Development of 5G technology is very fast and everyone is trying to get ahead of 2020, which is a generally accepted term for launching the first commercial 5G networks. So far, advanced tests have been underway for launching pilot projects. One of them is the venture of Intel, Ericsson and Telia carrier. We have here an event that has been hailed as the first 5G network in Europe.
The next-generation cellular network, or just 5G, seems a very distant future. Most customers believe that operators should first refine their existing 4G LTE networks, which in practice run 10 times slower than advertised slogans. However, this is not true. In fact, LTE technology offers exactly as much as it assumes in theory. With the use of OFDMA (Orthogonal Frequency-Division Multiplexing Access) and SC-FDMA (Single-carrier FDMA) techniques, the data rate is the same as the theoretical. The only problem is that the maximum value which we see in ads is shared among all users of the same base station sector. This problem will disappear in 5G networks, where the capacity of a single cell will be so large that each customer will achieve satisfactory speed without difficulty. However, 5G networks are not only for ultra-fast mobile Internet.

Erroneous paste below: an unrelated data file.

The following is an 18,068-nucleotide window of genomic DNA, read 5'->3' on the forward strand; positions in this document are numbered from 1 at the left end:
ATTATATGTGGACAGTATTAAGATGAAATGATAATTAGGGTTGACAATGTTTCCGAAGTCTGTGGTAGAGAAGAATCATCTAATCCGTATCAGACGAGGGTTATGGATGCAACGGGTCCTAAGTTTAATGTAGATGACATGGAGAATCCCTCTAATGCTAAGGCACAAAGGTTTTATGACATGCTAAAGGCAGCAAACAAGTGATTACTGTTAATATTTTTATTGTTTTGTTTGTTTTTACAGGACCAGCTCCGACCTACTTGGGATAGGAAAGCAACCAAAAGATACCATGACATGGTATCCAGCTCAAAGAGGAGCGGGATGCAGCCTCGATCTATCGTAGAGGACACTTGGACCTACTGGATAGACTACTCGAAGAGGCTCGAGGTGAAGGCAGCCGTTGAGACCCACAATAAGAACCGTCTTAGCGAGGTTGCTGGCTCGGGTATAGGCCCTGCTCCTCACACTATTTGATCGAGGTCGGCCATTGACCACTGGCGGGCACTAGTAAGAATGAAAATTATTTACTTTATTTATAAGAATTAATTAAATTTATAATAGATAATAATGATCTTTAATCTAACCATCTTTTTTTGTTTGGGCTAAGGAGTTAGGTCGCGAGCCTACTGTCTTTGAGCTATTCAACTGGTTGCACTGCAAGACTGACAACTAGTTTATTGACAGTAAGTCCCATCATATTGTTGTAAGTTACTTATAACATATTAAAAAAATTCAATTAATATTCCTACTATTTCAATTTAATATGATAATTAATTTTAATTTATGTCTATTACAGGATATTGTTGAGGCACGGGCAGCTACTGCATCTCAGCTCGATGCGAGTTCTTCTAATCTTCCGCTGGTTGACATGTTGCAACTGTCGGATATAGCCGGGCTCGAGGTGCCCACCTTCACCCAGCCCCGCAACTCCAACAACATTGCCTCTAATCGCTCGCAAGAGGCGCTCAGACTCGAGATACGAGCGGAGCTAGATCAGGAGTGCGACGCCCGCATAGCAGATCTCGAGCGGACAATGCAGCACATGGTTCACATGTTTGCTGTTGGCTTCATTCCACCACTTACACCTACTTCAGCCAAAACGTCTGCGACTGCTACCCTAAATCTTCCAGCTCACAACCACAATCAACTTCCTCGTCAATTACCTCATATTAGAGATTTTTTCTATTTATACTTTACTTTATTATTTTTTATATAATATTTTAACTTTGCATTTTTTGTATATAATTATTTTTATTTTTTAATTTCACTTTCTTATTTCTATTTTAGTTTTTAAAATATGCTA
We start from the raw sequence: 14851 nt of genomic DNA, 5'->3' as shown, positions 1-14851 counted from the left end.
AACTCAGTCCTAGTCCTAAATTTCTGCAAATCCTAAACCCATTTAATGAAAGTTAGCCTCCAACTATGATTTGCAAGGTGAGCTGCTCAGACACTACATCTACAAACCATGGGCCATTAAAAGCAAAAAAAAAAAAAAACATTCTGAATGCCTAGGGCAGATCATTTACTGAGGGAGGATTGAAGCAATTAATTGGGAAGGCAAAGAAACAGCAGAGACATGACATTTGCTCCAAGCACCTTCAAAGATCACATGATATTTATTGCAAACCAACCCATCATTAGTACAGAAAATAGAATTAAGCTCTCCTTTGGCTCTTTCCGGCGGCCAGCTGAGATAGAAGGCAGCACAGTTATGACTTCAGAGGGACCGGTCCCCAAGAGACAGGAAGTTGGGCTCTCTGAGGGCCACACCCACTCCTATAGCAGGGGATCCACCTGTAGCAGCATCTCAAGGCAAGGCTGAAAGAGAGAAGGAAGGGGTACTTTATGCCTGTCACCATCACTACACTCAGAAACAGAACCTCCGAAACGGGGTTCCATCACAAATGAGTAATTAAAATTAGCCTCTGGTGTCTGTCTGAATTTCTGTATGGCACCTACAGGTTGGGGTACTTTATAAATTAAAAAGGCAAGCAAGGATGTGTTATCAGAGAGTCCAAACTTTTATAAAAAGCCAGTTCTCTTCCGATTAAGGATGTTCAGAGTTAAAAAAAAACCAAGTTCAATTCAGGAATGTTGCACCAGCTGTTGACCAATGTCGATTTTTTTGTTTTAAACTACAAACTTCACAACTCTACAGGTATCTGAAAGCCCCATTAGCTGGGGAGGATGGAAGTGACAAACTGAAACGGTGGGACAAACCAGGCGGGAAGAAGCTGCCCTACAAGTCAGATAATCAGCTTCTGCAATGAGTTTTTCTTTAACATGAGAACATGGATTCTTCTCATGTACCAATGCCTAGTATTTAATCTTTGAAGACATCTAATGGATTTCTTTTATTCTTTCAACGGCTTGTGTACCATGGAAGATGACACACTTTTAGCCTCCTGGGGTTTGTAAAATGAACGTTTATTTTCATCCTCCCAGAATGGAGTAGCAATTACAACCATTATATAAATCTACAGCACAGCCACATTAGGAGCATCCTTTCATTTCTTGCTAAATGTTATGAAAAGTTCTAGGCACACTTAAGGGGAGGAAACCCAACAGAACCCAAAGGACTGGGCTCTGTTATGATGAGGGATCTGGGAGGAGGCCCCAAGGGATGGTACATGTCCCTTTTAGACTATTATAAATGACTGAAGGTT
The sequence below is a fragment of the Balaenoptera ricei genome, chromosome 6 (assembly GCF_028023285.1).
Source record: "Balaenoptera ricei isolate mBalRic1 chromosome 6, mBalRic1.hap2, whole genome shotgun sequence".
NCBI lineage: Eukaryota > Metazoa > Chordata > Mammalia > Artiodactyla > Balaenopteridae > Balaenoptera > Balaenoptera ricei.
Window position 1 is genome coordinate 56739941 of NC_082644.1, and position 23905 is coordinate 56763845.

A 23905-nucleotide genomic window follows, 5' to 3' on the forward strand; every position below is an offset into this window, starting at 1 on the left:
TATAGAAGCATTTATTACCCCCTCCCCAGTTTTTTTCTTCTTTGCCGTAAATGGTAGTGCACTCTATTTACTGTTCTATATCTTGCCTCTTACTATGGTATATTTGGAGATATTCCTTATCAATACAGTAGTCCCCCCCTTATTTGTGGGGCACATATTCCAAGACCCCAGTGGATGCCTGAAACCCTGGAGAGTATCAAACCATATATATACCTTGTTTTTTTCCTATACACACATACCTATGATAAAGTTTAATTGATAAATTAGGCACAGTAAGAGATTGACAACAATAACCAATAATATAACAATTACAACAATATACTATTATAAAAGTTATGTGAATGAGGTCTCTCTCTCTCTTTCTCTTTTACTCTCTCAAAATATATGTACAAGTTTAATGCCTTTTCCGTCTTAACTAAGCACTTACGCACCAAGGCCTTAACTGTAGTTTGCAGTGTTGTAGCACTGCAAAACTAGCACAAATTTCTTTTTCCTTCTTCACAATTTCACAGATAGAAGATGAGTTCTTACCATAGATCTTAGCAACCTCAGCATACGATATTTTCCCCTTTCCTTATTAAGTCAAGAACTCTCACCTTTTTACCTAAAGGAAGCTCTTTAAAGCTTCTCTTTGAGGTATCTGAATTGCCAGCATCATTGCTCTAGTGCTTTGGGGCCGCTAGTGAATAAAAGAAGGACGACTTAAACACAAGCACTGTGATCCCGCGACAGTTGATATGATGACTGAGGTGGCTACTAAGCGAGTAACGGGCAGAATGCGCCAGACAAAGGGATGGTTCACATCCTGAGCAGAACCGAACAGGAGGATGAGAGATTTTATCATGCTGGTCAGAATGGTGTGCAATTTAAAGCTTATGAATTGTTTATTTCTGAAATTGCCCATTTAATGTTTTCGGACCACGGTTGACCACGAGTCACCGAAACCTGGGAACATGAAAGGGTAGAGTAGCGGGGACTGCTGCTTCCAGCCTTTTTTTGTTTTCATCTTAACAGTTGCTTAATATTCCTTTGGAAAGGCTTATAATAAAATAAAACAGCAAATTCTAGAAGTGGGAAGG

Telia, Ericsson and Intel have unveiled a real-time 5G network.
5G is going to be 10 times better than 4G. This means that the new generation will provide cells with 10 Gbps capacity (4G capacity is defined at 1 Gbps) and packet delay is less than 1 ms (in LTE it is 10 ms). Therefore, 5G networks will find common applications in real time applications where response time is critical. One of such 5G networks will be launched in Tallinn and Stockholm as early as 2018. Intel (terminal), Ericsson (base station and core network) and Telia (operator) are working on this.
Recently launched pilot network on Tallink ship.
The term network is a misuse here. The Tallink test is currently being carried out in the Tallinn port. Internet connection on the Tallink Silja Europe ship is delivered via 5G technology. It is used by 2 000 passengers (of course they directly use Wi-Fi access point, which is connected over the 5G link), as well as on-board systems. But that’s not all. The most interesting application of this pilot 5G network is the ability to remotely control an industrial excavator. Sounds trivial, but in this case the operator uses an augmented reality based controller. This enables the excavator operator to be in a safe and comfortable office while the machine is operating in a hazardous environment.